KYIV, Ukraine (AP) — Emergency workers recovered three bodies from a school hit by a Russian strike in eastern Ukraine, officials said Friday, one of a string of attacks on the nation.
The casualties in the city of Kramatorsk followed a barrage Thursday on a densely populated area of Ukraine's second-largest city, Kharkiv, that killed at least three people and wounded 23.
In the most significant agreement involving the warring parties so far, Russian and Ukrainian officials signed deals with the U.N. and Turkey to avert a global food crisis by clearing the way for the shipment of millions of tons of Ukrainian grain and some Russian exports of grain and fertilizer. Ukrainian President Volodymyr Zelenskyy said in his nightly video address the deals offer “a chance to prevent a global catastrophe – a famine that could lead to political chaos in many countries of the world, in particular in the countries that help us.”
Yet the war that has blocked those grain shipments for almost five months did not abate. Russia this week reiterated its plans to seize territories beyond eastern Ukraine, where the Russian military has been trying to conquer the Donbas region, comprising the Donetsk and Luhansk provinces.
The Ukrainian president's office said that in one Donbas city, Kramatorsk, Russian shelling destroyed a school and damaged 85 residential buildings. Ukraine's state emergencies agency said rescuers found three bodies in the ruins of the school, which was hit Thursday.
“Russian strikes on schools and hospitals are very painful and reflect its true goal of reducing peaceful cities to ruins,” Donetsk Gov. Pavlo Kyrylenko said in televised remarks, repeating his call for residents to evacuate.
Russia gave a different account of the attack. Defense Ministry spokesman Lt. Gen. Igor Konashenkov said Thursday's strike killed more than 300 Ukrainian troops using Kramatorsk's School No. 23 as their base. He said another strike destroyed a munitions depot in the southern city of Mykolaiv.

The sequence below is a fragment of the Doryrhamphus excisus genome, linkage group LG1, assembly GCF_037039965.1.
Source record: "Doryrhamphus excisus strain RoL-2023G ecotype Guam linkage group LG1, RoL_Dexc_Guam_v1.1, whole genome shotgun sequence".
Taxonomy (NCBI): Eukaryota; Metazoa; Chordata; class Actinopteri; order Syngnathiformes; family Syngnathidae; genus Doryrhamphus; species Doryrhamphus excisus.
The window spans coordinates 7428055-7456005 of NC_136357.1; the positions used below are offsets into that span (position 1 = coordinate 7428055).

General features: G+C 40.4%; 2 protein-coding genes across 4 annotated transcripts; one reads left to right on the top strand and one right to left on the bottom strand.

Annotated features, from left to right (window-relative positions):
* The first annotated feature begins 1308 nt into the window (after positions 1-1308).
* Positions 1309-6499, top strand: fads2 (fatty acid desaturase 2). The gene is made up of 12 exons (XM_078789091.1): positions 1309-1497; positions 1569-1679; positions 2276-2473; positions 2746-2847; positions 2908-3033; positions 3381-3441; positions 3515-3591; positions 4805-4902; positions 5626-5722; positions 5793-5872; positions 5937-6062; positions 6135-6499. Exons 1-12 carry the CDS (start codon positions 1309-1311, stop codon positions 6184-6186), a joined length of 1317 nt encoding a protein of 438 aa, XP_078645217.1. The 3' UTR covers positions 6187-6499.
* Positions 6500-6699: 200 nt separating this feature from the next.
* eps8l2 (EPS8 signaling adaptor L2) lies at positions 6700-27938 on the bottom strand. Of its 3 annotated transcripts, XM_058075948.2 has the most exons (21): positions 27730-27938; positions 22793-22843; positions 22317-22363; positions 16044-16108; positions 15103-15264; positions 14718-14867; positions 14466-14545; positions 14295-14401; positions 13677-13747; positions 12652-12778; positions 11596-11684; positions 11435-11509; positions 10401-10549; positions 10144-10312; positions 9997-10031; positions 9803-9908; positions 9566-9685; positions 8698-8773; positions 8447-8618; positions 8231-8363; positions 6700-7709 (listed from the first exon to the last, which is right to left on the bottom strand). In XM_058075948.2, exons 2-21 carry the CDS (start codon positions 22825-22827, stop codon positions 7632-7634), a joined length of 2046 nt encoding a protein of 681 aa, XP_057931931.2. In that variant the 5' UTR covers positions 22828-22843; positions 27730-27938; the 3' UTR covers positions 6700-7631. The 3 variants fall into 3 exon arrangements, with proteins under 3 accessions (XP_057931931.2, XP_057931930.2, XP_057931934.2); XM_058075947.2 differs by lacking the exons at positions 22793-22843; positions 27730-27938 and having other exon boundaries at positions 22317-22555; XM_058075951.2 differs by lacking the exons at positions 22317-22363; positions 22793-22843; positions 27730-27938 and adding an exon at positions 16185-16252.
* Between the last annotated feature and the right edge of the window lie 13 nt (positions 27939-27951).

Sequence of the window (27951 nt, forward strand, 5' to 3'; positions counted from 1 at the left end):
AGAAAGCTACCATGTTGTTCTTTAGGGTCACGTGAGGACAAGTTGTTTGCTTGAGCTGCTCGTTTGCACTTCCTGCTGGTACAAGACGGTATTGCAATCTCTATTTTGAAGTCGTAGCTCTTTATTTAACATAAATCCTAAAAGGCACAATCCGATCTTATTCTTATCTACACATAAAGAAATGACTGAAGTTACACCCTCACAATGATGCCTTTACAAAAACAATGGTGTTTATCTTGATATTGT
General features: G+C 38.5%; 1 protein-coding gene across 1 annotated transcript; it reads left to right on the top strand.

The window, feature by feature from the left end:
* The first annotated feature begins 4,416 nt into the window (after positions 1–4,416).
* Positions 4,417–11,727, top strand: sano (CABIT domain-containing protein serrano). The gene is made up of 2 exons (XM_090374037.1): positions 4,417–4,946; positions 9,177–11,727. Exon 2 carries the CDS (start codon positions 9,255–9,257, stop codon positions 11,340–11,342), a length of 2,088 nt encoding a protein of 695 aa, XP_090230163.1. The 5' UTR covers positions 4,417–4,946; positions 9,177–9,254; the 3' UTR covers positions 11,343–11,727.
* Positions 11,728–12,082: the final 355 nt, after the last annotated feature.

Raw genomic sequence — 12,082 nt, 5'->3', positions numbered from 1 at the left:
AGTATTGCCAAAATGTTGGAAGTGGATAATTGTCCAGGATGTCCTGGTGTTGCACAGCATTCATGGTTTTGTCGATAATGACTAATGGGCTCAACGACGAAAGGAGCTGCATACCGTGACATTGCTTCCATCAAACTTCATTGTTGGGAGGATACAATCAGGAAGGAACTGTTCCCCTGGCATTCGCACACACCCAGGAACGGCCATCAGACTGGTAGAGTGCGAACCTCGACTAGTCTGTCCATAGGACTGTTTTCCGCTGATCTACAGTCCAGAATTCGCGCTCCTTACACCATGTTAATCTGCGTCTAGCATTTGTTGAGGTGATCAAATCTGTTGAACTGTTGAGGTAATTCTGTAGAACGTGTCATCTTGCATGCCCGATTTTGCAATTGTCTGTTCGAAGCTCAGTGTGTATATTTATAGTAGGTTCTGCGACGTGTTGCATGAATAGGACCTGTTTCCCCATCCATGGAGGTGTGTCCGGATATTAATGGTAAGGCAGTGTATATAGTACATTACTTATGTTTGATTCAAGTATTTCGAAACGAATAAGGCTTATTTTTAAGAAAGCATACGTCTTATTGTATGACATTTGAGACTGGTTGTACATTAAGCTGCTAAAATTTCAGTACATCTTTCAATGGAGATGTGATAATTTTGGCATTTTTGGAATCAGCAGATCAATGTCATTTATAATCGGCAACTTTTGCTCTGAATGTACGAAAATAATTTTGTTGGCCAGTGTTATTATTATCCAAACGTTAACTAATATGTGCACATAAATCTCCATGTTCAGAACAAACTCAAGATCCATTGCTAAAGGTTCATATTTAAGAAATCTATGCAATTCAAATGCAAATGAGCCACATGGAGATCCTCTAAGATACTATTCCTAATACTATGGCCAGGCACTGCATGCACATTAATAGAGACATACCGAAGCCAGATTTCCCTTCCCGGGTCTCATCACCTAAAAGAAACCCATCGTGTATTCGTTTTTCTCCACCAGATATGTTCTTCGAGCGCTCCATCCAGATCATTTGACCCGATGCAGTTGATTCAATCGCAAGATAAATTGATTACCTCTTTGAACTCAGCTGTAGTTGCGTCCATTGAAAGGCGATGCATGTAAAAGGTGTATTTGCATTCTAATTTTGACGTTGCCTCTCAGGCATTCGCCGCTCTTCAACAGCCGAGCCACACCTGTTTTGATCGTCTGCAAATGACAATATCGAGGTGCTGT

Konashenkov also said Russian forces destroyed four U.S.-supplied High Mobility Artillery Rocket Systems between July 5-20. The U.S. said it has supplied 12 of the multiple-rocket launchers to Ukraine. The claims could not be independently verified.
A senior U.S. defense official, who briefed reporters on condition of anonymity in line with department rules, said Thursday that Russia had not yet taken out a single HIMARS but was likely to “get lucky” and do so at some point.
The U.S. announced Friday that as part of a new $270 million security assistance package, it will deliver four more HIMARS to Ukraine. The package will allow Kyiv to acquire up to 580 Phoenix Ghost drones, about 36,000 rounds of artillery ammunition and more guided rockets known as GMLRS.
Ukrainian forces have used U.S.-made rocket launchers and tactical drones to hold at bay Russia’s larger and more heavily equipped forces. The Ukrainian military has used HIMARS, which have a higher range and better precision compared with similar Soviet-era systems in the Russian and Ukrainian inventory, to strike Russian munitions depots and other key targets.
In the Dnipro region of central Ukraine, three schools were destroyed in the latest Russian strikes, Ukrainian authorities said. Seven Russian missiles hit the small town of Apostolove, wounding 18 residents.
The regional governor, Valentyn Reznichenko, decried the “senseless” attack.
"There are no military goals behind it, and this shelling could only be explained by their desire to keep people on edge and sow panic and fear,” Reznichenko said.
In other developments Friday:
— The British Defense Ministry said it believes that Russia is experiencing “critical shortages” of dedicated ground-attack missiles and therefore has increased its use of air-defense missiles “in secondary ground attack mode.” The ministry said Russia has “almost certainly” deployed S-300 and S-400 strategic air defense systems designed to shoot down aircraft and missiles at long range, and that there is a “high chance” of them missing their intended targets and causing civilian casualties.
— The senior U.S. defense official said the fight for Donetsk is “likely to last through the summer,” with Russia achieving slow gains at high cost. The official said Russia is launching tens of thousands artillery rounds per day but has used a lot of “smarter munitions” and “can’t keep it up forever.”
— A city council member in Russia’s third-largest city was charged with disseminating false information about Russia’s armed forces and could face up to three years in prison if convicted. The criminal case against Novosibirsk council member Helga Pirogova was opened Friday, according to Russian state news agency RIA-Novosti. Investigators found that she “published deliberately false information under the guise of a reliable message containing data on the use of the Russian Armed Forces,” the report said, without giving further details. The independent Latvia-based news outlet Meduza said the investigation began after a tweet by Pirogova criticizing “luxurious” funerals for Russians killed in Ukraine.
Nomaan Merchant in Washington contributed to this report.
Follow the AP’s coverage of the war at https://apnews.com/hub/russia-ukraine